ON any given day during the semester, Independence Park, a gathering spot at the centre of The College of The Bahamas’ Oakes Field Campus, is a beehive of activity.
On the day that the School of English Studies concentrated much of its attention on increasing awareness of the importance of higher education studies in English, the area was transformed into a vibrant centre of learning.
The reason was the annual “English in the Park” celebration, a platform for the dynamic display of English studies in various forms.
Students from various high schools and the College took part - the message was how courses offered by the School of English can add value to their future careers.
“Often time you hear that students don’t like English, but we want to show them that English can be fun, hence we have incorporated the fun activities, so that the event is intended to be intellectually stimulating, but also fun,” said Dr Helean McPhee, Chair of the School of English Studies.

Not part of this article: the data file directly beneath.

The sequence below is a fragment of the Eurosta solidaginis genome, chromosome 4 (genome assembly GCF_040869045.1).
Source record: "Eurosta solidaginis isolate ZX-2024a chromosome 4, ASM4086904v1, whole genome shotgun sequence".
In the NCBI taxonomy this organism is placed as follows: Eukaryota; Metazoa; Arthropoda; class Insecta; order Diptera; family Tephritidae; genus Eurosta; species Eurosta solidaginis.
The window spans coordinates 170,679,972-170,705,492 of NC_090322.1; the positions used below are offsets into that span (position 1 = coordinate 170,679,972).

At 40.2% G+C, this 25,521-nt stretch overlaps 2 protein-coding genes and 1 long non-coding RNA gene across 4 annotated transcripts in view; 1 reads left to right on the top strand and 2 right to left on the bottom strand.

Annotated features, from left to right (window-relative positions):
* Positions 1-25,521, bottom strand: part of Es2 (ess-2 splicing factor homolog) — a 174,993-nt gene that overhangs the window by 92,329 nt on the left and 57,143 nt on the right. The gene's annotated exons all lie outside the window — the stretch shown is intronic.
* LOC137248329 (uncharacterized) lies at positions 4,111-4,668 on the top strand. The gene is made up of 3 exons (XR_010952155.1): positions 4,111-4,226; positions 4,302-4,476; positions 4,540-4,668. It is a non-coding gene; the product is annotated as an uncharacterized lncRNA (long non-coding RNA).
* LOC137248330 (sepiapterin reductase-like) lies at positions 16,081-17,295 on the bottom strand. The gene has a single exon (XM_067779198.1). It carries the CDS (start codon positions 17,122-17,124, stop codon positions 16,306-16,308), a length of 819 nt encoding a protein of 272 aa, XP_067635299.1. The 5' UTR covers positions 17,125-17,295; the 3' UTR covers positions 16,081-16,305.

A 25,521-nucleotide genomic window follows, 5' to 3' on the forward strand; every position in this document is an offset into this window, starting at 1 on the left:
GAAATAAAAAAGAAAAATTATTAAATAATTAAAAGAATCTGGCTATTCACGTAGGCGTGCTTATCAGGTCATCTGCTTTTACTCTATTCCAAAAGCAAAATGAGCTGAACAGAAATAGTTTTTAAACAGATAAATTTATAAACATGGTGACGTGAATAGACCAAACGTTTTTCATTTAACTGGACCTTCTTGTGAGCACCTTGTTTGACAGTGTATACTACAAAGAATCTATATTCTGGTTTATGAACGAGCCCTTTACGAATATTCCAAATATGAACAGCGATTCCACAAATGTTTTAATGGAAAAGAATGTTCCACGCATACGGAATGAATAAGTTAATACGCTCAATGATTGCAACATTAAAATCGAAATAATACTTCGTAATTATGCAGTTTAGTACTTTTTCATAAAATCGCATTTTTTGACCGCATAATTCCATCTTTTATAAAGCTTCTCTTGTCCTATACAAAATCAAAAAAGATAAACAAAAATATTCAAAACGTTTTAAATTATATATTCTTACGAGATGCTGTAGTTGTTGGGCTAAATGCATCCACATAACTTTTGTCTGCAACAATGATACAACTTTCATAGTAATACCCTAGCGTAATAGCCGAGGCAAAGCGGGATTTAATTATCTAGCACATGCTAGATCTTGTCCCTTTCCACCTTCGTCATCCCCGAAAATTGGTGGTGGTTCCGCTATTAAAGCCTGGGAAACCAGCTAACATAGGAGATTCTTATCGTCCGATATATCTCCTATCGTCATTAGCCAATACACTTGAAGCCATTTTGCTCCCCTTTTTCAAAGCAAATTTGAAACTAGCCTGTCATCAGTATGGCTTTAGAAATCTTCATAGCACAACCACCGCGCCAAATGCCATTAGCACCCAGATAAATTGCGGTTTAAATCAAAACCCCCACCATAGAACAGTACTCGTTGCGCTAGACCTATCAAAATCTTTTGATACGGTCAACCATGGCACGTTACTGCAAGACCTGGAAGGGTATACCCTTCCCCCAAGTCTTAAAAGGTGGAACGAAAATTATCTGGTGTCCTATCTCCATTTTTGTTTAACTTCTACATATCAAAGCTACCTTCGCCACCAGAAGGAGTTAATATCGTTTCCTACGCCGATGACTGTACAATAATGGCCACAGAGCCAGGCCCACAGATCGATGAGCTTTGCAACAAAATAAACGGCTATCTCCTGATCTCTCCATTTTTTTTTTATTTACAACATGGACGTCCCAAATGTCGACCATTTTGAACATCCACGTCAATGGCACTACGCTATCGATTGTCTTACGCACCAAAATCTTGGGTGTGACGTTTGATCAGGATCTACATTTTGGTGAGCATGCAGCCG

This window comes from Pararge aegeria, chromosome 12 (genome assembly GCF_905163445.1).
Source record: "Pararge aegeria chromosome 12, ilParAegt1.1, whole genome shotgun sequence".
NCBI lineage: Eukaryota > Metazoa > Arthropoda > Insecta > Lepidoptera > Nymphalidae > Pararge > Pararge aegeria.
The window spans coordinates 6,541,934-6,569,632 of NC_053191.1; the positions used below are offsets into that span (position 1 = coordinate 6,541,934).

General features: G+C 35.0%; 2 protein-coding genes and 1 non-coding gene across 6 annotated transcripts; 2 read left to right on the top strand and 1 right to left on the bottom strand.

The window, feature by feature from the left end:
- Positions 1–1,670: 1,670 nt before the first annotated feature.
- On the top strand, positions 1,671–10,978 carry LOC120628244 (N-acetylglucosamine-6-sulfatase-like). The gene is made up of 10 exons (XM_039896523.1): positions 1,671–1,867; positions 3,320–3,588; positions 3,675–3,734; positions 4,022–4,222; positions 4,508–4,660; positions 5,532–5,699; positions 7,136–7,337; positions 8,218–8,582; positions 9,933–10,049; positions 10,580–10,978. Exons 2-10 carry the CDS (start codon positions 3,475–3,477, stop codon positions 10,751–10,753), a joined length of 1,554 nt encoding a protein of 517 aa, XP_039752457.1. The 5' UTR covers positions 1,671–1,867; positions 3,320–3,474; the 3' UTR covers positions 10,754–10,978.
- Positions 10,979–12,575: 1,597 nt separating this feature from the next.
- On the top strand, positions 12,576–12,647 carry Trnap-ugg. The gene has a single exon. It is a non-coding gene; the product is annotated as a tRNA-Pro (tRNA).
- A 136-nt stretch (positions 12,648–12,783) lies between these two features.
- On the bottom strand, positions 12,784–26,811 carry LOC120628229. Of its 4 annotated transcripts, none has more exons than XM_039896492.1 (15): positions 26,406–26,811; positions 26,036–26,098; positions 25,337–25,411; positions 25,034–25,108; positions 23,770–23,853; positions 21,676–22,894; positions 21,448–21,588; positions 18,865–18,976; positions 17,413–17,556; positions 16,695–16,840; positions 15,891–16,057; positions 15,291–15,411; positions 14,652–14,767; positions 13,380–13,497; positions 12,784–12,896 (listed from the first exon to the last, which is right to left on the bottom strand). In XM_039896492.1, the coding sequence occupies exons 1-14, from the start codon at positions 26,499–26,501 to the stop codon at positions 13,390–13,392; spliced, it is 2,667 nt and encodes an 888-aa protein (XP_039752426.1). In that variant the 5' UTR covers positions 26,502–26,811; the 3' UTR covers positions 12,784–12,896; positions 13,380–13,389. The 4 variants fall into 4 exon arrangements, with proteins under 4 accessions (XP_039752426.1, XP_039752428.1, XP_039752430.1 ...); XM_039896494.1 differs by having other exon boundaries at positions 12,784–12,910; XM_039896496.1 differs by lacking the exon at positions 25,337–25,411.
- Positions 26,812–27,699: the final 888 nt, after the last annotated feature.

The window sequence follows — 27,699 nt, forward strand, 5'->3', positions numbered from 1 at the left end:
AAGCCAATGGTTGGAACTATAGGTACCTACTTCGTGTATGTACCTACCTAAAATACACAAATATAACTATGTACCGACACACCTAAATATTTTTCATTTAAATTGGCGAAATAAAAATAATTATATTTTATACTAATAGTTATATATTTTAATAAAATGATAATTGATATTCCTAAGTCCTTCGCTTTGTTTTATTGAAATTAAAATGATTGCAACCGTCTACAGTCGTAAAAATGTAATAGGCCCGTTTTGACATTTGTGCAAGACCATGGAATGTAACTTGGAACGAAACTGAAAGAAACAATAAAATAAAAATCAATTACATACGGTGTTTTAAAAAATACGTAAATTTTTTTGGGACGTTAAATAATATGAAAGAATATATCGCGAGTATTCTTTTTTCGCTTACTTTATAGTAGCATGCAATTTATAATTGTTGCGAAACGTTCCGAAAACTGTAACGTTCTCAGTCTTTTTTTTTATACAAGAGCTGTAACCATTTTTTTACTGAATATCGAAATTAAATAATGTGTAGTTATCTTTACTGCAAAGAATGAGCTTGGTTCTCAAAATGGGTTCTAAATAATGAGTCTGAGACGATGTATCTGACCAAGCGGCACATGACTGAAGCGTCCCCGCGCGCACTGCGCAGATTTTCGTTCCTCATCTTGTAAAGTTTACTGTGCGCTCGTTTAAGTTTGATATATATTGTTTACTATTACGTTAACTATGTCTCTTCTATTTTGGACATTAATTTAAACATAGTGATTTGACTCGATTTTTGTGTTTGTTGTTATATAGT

The students played English Jeopardy and took part in a spelling bee, poetry readings, an open mic session and dramatic presentations.
One of the highlights was an appearance by Obediah Michael Smith, a prolific Bahamian poet and writer, who shared his poetry and offered advice to novice writers in the audience.
“I read 3,000 books. If you want to write, it is really very important to read. There is a thing about language and the state of the language and the health of the language. We want to keep the language growing. We want to keep it developing and expanding,” he said.
Dr Marjorie Brooks-Jones, Dean, Faculty of Liberal and Fine Arts encouraged the students to think deeply about the importance of English studies in a dynamic world.
“English can open doors to a more exciting array of opportunities than you would ever think of. One of our graduates is heading to Florida to a graduate school to study film. If you do a Bachelor of Arts in English here, you would do some courses in film. He has made documentaries [and] won awards,” Dr Brooks-Jones said.